Music Banter

Go Back   Music Banter > The MB Reader > Members Journal
Register Blogging Search Today's Posts Mark Forums Read
Welcome to Music Banter Forum! Make sure to register - it's free and very quick! You have to register before you can post and participate in our discussions with over 70,000 other registered members. After you create your free account, you will be able to customize many options, you will have the full access to over 1,100,000 posts.

Reply
 
Thread Tools Display Modes
Old 12-23-2008, 05:34 PM   #21 (permalink)
Music Addict
 
TheCellarTapes's Avatar
 
Join Date: Dec 2008
Location: Mancunia
Posts: 489
Default

The Bruthers - Bad Way to Go
(2003)





Tracks

1 Bad Way to Go 2:55
2 Bad Love 2:18
3 The Courtship of Rapunzel 2:49
4 Don't Forget to Cry 2:52
5 Just Had to Laugh 2:05
6 I Wanna Be Your Man 2:33
7 Walk Out in the Sun 2:42
8 My Generation 2:17
9 I'm Gonna Be Alone 2:41
10 Wake Me, Shake Me 3:06
11 The Courtship of Rapunzel [instrumental] 2:58


This was my first 60's Garage album I ever bought, I bought it from the now lost but not forgotten, Vox Pop in Manchester's Northern Quarter a few years back. My eyes were drawn to it because the good folk at Vox Pop had stuck a label on it saying "Awesome 60's Garage" and a price tag of £4.99, so why not I thought..... and I was not disappointed.

The Bruthers, who actually were brothers, a bit like the Bee Gees but with better dress sense and better music obviously, were from a town on the east coast of America called New York. They only ever released one single, the marvellous organ enduced stomper Bad Way to Go in 1966, despite the undenying talent, the band were dropped by their label due to the low commercial impact of this initial single, as is always the way with these sorry tales.



In 2003 the good people at Sundazed looked back at The Bruthers, cobbled together some lost tapes and released this album. But this isn't your typical makeshift lost and found. Sundazed have done a quality job with this collection and you can be forgiven in thinking that The Bruthers themselves released this album back in the day.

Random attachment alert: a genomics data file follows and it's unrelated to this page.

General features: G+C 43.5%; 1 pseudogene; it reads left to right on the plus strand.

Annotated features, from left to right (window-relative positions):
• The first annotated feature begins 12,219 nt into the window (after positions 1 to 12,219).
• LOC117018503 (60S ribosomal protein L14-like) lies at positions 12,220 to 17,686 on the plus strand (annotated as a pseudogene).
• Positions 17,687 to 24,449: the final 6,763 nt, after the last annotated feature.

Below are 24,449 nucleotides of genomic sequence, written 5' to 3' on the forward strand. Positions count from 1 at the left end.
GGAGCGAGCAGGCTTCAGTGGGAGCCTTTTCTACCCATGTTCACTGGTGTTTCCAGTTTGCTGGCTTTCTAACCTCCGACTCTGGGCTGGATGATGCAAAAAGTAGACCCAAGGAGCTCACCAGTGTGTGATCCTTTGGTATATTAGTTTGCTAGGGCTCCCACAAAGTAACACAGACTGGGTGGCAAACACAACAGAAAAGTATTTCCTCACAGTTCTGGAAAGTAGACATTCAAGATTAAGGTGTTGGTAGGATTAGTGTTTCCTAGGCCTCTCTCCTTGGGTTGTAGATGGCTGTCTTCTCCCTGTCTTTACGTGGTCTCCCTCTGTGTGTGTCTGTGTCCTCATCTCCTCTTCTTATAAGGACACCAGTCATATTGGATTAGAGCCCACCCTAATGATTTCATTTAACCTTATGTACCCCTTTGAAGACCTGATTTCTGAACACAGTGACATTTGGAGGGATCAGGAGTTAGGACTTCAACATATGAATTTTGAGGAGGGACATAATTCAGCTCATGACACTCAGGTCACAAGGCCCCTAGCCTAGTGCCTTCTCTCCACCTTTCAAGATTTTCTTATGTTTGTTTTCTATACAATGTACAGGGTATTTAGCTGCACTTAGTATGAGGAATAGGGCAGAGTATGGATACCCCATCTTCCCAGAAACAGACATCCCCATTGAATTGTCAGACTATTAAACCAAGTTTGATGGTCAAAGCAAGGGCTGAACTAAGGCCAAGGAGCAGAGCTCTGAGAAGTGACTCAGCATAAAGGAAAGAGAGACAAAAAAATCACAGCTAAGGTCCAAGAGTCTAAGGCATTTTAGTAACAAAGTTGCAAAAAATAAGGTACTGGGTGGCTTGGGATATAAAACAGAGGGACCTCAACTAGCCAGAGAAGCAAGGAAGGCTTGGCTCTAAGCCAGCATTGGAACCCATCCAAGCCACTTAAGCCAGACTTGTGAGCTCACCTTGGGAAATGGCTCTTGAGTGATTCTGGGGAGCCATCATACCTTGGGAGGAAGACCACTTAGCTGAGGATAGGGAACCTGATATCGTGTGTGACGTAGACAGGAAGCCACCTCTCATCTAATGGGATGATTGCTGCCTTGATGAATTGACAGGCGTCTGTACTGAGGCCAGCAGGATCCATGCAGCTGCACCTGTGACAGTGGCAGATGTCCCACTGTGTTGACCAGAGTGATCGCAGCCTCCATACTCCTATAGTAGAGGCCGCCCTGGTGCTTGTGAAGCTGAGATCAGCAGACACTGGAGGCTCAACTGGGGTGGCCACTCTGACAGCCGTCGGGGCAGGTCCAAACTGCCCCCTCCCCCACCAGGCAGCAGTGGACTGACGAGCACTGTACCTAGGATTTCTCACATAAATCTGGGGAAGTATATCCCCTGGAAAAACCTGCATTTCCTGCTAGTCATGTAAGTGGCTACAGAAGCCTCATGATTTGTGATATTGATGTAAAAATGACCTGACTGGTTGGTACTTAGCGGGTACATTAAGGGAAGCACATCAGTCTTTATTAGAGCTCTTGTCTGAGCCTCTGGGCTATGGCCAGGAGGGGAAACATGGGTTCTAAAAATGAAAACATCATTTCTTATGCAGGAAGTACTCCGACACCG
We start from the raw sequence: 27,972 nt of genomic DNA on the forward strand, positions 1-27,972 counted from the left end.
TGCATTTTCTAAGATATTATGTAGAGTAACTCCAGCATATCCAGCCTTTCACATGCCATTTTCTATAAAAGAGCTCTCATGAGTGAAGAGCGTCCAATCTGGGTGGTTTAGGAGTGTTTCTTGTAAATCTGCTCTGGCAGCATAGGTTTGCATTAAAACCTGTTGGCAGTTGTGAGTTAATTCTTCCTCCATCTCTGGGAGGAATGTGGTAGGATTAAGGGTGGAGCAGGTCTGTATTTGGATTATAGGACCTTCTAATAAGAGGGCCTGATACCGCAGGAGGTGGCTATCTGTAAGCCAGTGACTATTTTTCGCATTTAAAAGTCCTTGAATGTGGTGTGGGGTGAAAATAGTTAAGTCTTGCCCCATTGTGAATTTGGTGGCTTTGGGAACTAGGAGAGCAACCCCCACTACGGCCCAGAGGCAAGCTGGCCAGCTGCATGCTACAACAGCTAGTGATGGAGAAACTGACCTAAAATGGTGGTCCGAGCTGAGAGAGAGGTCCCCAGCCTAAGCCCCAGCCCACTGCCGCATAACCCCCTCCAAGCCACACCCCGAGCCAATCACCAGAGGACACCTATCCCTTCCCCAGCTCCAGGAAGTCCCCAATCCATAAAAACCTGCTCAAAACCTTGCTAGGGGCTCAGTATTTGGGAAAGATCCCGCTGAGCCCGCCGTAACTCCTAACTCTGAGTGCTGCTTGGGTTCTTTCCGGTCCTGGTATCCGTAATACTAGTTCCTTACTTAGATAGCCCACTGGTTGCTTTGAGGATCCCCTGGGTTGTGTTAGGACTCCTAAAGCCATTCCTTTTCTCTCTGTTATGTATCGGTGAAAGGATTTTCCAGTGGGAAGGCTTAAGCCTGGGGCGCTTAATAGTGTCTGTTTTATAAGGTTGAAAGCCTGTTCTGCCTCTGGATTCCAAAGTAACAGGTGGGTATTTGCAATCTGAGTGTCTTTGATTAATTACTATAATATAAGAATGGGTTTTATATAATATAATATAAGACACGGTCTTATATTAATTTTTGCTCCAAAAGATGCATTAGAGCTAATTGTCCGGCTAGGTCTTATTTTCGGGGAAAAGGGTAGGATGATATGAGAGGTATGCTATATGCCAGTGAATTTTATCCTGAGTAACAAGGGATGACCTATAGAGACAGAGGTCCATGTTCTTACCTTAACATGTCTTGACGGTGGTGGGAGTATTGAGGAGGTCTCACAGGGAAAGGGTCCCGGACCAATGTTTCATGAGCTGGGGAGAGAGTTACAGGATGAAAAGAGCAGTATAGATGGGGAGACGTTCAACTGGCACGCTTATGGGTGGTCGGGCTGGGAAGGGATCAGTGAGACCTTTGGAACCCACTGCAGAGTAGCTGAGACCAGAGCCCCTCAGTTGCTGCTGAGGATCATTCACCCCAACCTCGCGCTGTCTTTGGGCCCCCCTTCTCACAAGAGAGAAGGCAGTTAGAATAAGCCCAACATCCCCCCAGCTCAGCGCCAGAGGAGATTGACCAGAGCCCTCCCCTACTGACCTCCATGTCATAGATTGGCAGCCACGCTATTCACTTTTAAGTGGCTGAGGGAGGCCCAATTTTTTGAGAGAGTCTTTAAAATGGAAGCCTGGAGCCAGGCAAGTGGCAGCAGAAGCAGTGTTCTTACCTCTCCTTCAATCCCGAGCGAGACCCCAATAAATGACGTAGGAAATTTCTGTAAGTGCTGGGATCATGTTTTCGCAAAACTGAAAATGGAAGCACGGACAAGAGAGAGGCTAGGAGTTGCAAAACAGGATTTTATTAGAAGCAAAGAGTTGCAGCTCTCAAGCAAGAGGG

It contains some pure 60's Garage gems, the only single Bad Way To Go, is snarling and raw as nature intended. The album also features other gems including The Courtship of Repunzel whose ending screams of "Repunzel!" is marvellous to say the least. Other songs which will feature on your play list within an hour of your purchase arriving though the door include, Bad Love, Don't Forget to Cry and Just Had to Laugh similarly following the Bruther's format of snarling vocals, raw guitar, organ accompaniment, and an underlying fury.

Also on the album are your typical Garage treatment towards more well know songs, including covers of The Who's My Generation and The Beatles' I Wanna Be Your Man.

This album proves that just because you have never heard of a band or their music, mearly proves that you're just missing a few CDs from your collection and nothing more. If you are interested in Garage or just want to have your ears opened to the possibility that a few 60's pop compilations were not the only thing to come out of the 1960's, buy this album, like me, you wont be disappointed.
__________________
The Cellar Tapes
Facebook Group
Myspace Page
Twitter Page

Saturdays - 9pm - 11pm UK Time

Podcast Now Available
TheCellarTapes is offline   Reply With Quote
Old 12-27-2008, 06:52 AM   #22 (permalink)
Music Addict
 
TheCellarTapes's Avatar
 
Join Date: Dec 2008
Location: Mancunia
Posts: 489
Default

Mark Wirtz - A Teenage Opera
(1996)



Tracks


1 Theme from a Teenage Opera 2:33
2 Festival of Kings 2:45
3 Grocer Jack [Excerpt from a Teenage Opera] 4:40
4 The Paranoiac Woodcutter, No. 1 1:25
5 Mr. Rainbow 2:32
6 Glory's Theme (All Aboard!) 4:51
7 On a Saturday 3:11
8 Possum's Dance 2:36
9 Auntie Mary's Dress Shop 2:45
10 Love & Occasional Rain 4:44
11 Grocer Jack (Reprise) 1:08